Meet our Fellows
Sainsbury Fellows: Lauri Kitsnik
I was very lucky to be offered a fellowship at the Sainsbury Institute immediately after completing my doctorate at Cambridge in spring 2016. Since moving closer to the East Anglian coast, I have had ample time in the laidback atmosphere by the Norwich Cathedral to prepare my dissertation for publication as well as commencing a new research project.
My initial background is in literary studies and while I have spent years studying and teaching Japanese cinema it seems inevitable now that my interests soon began to gravitate towards the textual aspects of film culture. I am particularly intrigued by the attention that screenwriting and screenplays have received in Japan not only as a preparatory phase in film production but as a practice in its own right. This trend was at its most prominent and visible in the 1950s, commonly called the Golden Age of Japanese cinema. Leafing through film journals from that period, one cannot avoid noticing full texts of screenplays (or shinario in Japanese) that take up a third or so of each volume. While usually coinciding with the film’s premiere, scripts often ended up appearing a little earlier, perhaps suggesting that Japanese film-goers were little bothered about getting to know the twists of the plot before actually seeing the film. At the same time, this practice suggests that there existed a wide and skilled readership among the general public that could visualise screen images out of a text.
One of the notable consequences of this fascination with screenplays was that screenwriters were beginning to be held in high regard for their contributions, almost at the same level with film directors. One can easily come across a number of studies focusing on the style of individual screenwriters, or scenario authors (shinario sakka). My project, then, is also about providing a fresh way to look at authorship in cinema. Besides receiving critical acclaim, the writing profession seems to have been quite lucrative in those days, especially if one was employed by one of the major studios. There are numerous accounts of how writers were sent to laidback travel resorts away from the bustle of the metropolis. In such ‘regular inns’ (jōyado) they could engage with their work uninterrupted; the pace was leisurely and all expenses were paid by the company. Many writers indeed took advantage of this, sometimes staying months in these places without producing much work and pleading writer’s block.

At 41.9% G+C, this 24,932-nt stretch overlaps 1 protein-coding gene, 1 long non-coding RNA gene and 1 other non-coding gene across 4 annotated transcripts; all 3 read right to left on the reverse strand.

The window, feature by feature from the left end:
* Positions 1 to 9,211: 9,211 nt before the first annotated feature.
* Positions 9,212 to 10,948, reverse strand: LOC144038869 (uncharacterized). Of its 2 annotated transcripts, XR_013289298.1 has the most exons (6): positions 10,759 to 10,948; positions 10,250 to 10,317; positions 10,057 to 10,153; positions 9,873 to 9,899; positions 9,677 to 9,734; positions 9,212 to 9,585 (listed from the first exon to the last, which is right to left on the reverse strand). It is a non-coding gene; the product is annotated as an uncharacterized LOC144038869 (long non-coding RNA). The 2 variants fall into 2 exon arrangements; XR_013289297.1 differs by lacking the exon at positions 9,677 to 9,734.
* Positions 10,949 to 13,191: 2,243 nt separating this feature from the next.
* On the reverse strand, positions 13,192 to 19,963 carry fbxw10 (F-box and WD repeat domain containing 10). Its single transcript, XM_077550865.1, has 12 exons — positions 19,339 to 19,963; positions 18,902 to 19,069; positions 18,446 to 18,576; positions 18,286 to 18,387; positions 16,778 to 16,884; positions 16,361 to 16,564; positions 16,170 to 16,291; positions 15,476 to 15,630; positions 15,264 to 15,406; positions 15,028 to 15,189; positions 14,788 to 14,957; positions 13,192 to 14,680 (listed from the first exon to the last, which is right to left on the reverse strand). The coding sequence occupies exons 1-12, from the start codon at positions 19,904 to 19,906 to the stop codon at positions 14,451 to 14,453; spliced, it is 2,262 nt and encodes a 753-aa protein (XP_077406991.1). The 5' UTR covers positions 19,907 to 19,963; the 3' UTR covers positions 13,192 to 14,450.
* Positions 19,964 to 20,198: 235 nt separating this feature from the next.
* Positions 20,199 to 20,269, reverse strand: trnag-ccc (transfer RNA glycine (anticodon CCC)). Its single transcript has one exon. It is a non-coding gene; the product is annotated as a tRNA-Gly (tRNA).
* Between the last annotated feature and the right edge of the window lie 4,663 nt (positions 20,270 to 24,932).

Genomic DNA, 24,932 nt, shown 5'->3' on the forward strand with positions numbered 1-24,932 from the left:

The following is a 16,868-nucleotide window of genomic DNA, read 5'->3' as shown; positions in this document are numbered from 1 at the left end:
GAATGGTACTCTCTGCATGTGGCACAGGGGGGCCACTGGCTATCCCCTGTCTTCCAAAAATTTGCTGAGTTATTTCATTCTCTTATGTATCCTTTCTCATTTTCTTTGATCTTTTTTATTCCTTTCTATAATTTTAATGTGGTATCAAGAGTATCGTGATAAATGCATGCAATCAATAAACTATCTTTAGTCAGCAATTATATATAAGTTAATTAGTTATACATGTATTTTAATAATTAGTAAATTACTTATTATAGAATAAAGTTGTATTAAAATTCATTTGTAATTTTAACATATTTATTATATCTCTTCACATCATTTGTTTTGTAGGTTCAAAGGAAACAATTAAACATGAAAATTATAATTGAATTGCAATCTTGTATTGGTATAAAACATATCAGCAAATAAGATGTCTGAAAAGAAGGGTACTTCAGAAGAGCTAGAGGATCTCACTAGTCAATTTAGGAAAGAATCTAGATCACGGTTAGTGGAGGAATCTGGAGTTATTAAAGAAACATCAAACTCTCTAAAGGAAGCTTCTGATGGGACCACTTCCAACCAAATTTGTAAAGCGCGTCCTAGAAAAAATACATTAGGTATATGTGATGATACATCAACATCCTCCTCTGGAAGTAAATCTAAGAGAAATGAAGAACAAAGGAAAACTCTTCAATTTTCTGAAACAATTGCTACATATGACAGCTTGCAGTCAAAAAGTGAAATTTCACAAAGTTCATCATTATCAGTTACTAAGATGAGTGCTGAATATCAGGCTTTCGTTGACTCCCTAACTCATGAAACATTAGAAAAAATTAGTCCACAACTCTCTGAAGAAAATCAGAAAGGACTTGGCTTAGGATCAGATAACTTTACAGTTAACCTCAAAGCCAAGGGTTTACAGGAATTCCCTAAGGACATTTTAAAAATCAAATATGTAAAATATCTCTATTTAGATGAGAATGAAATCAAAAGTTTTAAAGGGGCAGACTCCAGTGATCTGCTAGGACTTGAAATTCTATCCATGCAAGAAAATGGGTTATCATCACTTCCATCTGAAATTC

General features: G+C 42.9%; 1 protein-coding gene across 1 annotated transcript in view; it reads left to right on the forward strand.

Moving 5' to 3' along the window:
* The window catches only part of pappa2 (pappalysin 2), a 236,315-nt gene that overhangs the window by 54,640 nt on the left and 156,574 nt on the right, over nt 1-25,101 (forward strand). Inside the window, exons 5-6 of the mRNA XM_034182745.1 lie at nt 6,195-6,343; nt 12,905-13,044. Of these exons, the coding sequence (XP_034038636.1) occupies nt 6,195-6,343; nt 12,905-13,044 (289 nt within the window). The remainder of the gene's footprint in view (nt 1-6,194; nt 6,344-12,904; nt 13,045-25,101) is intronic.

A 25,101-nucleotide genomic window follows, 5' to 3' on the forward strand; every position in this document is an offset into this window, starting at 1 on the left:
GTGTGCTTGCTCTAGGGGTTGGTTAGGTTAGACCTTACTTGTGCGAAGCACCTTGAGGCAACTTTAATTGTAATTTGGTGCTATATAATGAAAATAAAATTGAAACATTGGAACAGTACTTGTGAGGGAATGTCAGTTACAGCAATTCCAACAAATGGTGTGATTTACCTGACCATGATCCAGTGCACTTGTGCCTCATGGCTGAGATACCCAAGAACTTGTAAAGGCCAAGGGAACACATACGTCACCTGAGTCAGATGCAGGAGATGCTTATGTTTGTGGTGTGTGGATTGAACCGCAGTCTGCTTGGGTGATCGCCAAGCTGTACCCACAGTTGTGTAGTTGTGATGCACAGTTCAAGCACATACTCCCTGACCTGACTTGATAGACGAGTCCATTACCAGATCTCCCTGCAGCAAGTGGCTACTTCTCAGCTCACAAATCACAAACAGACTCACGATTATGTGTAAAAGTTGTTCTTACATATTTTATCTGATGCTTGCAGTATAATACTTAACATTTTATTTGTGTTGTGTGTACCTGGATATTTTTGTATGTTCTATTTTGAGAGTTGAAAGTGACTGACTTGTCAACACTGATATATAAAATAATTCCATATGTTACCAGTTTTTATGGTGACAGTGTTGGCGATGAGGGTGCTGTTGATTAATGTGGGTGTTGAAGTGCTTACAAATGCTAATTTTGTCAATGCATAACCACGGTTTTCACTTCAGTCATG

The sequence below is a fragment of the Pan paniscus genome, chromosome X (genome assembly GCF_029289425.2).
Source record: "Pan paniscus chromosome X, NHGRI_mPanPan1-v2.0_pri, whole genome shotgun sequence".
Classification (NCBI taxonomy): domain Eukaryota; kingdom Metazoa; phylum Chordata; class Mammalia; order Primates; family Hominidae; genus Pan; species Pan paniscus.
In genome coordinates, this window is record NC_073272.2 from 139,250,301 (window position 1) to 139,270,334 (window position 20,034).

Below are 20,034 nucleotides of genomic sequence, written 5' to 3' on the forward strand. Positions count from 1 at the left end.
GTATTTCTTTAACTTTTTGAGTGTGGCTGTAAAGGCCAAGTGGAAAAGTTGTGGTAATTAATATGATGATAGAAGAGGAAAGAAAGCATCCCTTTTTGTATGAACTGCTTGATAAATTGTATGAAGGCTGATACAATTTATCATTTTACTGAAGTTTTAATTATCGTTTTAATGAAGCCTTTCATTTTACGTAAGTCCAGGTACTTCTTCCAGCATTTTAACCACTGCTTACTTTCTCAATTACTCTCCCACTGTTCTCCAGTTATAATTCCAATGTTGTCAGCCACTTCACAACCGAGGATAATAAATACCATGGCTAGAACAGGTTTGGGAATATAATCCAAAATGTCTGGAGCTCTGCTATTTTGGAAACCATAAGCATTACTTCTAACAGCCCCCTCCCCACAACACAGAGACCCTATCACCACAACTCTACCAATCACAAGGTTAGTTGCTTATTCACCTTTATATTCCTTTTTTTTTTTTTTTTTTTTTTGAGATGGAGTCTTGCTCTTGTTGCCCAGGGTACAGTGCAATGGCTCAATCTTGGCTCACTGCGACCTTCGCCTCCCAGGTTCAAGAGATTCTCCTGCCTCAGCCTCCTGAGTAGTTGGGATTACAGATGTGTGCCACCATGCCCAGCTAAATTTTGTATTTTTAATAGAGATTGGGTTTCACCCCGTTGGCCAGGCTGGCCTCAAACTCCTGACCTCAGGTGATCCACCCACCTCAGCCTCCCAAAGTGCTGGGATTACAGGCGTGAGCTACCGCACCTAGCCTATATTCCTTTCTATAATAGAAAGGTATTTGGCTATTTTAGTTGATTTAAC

There were exceptions to this, though. Shindō Kaneto, one of the most celebrated screenwriters in Japan and the focus of my next research project, could finish a screenplay in the matter of weeks or even days. Shindō first provided scripts for filmmakers such as Kinoshita Keisuke, Mizoguchi Kenji and Naruse Mikio but then set up an independent production company and started directing himself. As if this was not enough, Shindō wrote widely on film theory and history, effortlessly merging several roles in the field of cinema. In a way, he was an active agent as well as witness to everything that Japanese cinema went through during the second half of the 20th century. In this capacity, his work also mirrors a number of issues relating to societal change and can serve as a gateway for addressing such recurring themes in the postwar Japanese cinema as war trauma, social discrimination and relationship between sexuality and politics.
During the first months of my fellowship, I have had the chance to present on both of my projects to different audiences. In September, I expanded my screenwriting project by including a gender aspect in a paper that I presented at a seminar at the Centre Europeén d’Etudes Japonaises d’Alsace (link to the full text in Japanese). Recently, I have delivered invited talks at the University of East Anglia, School of Oriental and African Studies, Nissan Institute (Oxford) and the University of Cambridge.
I am now very much looking forward to appearing in front of my home audience as part of the Third Thursday Lectures Series on 16 March. Later this spring, I will have more engagements in Edinburgh and London (Japan Society). Finally, I would like to welcome everyone with an interest in 1950s Japanese cinema to a symposium held at the Sainsbury Institute in 8-9 June 2017.
The symposium is free and open to students and scholars interested in the subject. Registration is required as seats are limited. Please contact Sainsbury Institute to express your interest.
Robert and Lisa Sainsbury Fellow